Where Did Those Buildings Come From?

by Jim Bateman
Central Illinois Landmarks Foundation

It must have been an exciting time to be alive in Peoria.

In the late 1800s and early 1900s, the town was awash in money. Commerce was the word of the day. Breweries, distilleries and industries of every sort were humming. Riverboats and railroads traveled into the city with industrial materials for factories and the finest in retail goods for sale in the shops.

When you have so much money what do you do?

You build! You build Victorian homes, stone banks, large department stores, steepled churches, ornate theaters and music halls, grand hotels, fraternal halls, civic buildings, rolling parks and whatever pleases your heart. And you build them to last; to show off just how successful you are; something of class and style to represent the hoped-for class and style of the owner.

Such a climate attracts first-rate architects eager to ply their trade and develop the latest ideas in design. The finest materials and high-quality workmanship were required, of course. This spilled over into middle-class homes too, where oak, mahogany and cherry woods were commonly put in place by craftsmen who took great pride in their work. Even the homes of the workers exhibited a certain degree of style.

The barons of industry needed places to live and entertain. They often chose the brow of the bluff where stunning views of the river valley below were pleasing to the eyes of the occupants and their guests. Each home seemed larger and more elaborate than the one before it. (“Keeping up with the Joneses” is not a recent invention.) The Victorian style was popular, and the Queen Anne style was chosen when the owner wanted to hang every geegaw on the house that the architect could think of.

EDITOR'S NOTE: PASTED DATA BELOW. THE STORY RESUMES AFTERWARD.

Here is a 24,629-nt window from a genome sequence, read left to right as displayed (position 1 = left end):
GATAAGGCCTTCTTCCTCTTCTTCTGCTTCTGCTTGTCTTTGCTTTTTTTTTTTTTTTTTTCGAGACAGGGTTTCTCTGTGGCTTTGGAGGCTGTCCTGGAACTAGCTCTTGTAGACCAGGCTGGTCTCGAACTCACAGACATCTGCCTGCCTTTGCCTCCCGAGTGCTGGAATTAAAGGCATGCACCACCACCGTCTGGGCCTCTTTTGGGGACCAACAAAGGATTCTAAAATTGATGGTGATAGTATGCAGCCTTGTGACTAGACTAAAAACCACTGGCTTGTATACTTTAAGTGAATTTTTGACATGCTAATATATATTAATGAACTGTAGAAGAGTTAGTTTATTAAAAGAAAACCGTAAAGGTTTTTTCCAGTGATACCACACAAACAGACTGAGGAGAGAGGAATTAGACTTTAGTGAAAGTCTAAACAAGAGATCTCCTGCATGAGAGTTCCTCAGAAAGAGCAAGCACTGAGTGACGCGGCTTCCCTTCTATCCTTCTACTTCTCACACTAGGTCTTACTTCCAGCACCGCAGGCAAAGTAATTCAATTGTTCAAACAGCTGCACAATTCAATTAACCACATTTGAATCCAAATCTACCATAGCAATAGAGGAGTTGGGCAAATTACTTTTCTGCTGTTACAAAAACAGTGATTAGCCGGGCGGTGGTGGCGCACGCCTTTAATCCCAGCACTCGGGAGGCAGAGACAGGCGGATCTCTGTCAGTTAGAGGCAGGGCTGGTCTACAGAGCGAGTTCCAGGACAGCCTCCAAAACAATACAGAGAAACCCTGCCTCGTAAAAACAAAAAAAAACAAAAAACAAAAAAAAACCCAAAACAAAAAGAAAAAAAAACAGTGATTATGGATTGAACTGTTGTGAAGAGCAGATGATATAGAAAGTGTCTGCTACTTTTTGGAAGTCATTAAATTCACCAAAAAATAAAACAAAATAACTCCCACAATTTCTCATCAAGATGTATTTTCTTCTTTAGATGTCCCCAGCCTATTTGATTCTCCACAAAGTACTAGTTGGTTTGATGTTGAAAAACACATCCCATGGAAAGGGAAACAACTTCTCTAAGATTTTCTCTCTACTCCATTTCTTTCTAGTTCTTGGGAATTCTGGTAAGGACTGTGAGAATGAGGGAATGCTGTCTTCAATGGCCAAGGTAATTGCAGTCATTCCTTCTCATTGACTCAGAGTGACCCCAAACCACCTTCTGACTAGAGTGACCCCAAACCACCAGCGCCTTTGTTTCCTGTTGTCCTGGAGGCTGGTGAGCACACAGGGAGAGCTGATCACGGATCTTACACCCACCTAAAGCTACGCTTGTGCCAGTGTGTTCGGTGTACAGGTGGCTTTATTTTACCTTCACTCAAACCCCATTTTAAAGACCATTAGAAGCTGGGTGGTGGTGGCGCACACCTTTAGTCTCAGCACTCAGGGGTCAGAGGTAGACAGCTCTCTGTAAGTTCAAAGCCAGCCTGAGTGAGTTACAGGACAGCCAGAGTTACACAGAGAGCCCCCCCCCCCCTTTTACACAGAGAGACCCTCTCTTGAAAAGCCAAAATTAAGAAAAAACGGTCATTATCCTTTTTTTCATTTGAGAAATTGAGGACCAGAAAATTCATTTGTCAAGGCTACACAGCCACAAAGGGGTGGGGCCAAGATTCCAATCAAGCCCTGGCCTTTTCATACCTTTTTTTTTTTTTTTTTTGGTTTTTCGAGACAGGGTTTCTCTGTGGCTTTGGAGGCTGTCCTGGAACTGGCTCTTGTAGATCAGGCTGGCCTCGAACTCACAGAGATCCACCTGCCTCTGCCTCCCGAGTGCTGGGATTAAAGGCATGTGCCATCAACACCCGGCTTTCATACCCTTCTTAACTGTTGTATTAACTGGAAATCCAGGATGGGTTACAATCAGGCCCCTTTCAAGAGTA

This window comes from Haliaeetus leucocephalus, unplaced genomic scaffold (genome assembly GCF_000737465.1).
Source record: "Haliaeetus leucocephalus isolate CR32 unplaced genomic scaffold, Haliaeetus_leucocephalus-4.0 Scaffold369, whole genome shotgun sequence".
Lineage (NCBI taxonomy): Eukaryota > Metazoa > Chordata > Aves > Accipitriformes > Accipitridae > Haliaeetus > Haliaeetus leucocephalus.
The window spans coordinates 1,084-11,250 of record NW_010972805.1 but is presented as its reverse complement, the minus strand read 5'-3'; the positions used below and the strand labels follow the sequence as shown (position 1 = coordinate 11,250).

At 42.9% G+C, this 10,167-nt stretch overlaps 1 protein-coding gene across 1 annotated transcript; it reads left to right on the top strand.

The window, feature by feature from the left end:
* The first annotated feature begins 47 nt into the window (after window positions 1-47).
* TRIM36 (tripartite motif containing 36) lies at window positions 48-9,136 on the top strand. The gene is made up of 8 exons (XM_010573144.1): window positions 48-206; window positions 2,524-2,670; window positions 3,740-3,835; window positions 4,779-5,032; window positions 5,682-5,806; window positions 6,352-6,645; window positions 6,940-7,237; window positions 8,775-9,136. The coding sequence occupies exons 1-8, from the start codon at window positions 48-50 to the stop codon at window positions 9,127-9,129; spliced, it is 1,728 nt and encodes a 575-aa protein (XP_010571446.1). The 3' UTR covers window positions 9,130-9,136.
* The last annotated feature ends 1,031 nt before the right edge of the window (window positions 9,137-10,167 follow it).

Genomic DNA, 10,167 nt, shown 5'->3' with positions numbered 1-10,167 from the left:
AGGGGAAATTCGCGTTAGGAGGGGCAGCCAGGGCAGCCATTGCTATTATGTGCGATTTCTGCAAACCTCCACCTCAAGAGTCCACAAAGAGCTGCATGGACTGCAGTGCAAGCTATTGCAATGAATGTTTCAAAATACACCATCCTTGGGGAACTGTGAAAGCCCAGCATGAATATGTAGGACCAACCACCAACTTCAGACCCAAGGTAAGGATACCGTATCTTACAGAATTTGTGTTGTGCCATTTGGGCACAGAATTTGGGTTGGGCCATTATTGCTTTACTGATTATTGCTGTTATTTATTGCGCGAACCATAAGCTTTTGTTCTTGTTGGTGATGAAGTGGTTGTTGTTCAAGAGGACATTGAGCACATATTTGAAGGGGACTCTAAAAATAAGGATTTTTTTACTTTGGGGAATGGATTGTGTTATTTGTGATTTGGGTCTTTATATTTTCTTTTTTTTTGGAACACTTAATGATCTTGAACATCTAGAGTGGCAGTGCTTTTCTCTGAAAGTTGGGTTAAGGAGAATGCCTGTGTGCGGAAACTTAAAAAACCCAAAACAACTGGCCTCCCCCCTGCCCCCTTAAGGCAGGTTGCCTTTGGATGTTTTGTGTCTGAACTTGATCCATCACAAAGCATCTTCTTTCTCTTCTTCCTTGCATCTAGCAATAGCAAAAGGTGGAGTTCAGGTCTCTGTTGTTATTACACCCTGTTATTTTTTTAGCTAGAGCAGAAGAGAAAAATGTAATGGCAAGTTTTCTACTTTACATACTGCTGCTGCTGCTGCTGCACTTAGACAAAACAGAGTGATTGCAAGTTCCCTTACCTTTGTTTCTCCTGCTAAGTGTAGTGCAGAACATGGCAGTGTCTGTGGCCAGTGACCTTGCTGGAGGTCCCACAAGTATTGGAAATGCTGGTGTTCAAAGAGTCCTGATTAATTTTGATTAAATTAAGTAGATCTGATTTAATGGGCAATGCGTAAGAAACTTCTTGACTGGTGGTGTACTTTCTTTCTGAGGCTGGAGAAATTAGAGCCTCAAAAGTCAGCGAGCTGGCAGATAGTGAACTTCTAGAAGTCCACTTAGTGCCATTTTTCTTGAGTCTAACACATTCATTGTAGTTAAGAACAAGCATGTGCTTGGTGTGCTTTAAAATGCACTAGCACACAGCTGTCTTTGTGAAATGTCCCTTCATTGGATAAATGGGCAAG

There were not just a few nice structures. There were hundreds, even thousands, of homes, businesses, cultural centers and other buildings that were designed and crafted to represent the success that had accrued in this bustling community.

Sadly, most are now gone. Time and progress have claimed most of them. Newer buildings have replaced them as the city has continued to prosper. And some have been replaced by parking lots to meet the insatiable needs of the automobile.

Depending upon which experts you ask, there are perhaps 150 to 250 significant structures remaining from Peoria’s golden era. The number diminishes each year as buildings are deemed “too expensive to maintain,” “not suitable for modern uses,” “needs too much work” or “in the way of progress.”

The loss of historic structures prompted efforts to stem the tide of destruction. In the mid-1970s the Peoria City Council adopted a historic preservation ordinance, which allowed the creation of historic districts. Whole neighborhoods could receive protection under the ordinance, driven partly by nostalgia, but more so by the knowledge that protection would maintain and enhance property values.

In the late 1980s, a provision for landmarking of individual structures was added to the ordinance. Whether a neighborhood or a building, the ordinance applies only to the exterior of the structure. Usage of the building is not an issue. The owner is allowed to make any desired changes to the inside, although removal of bearing walls is prohibited in landmarked structures.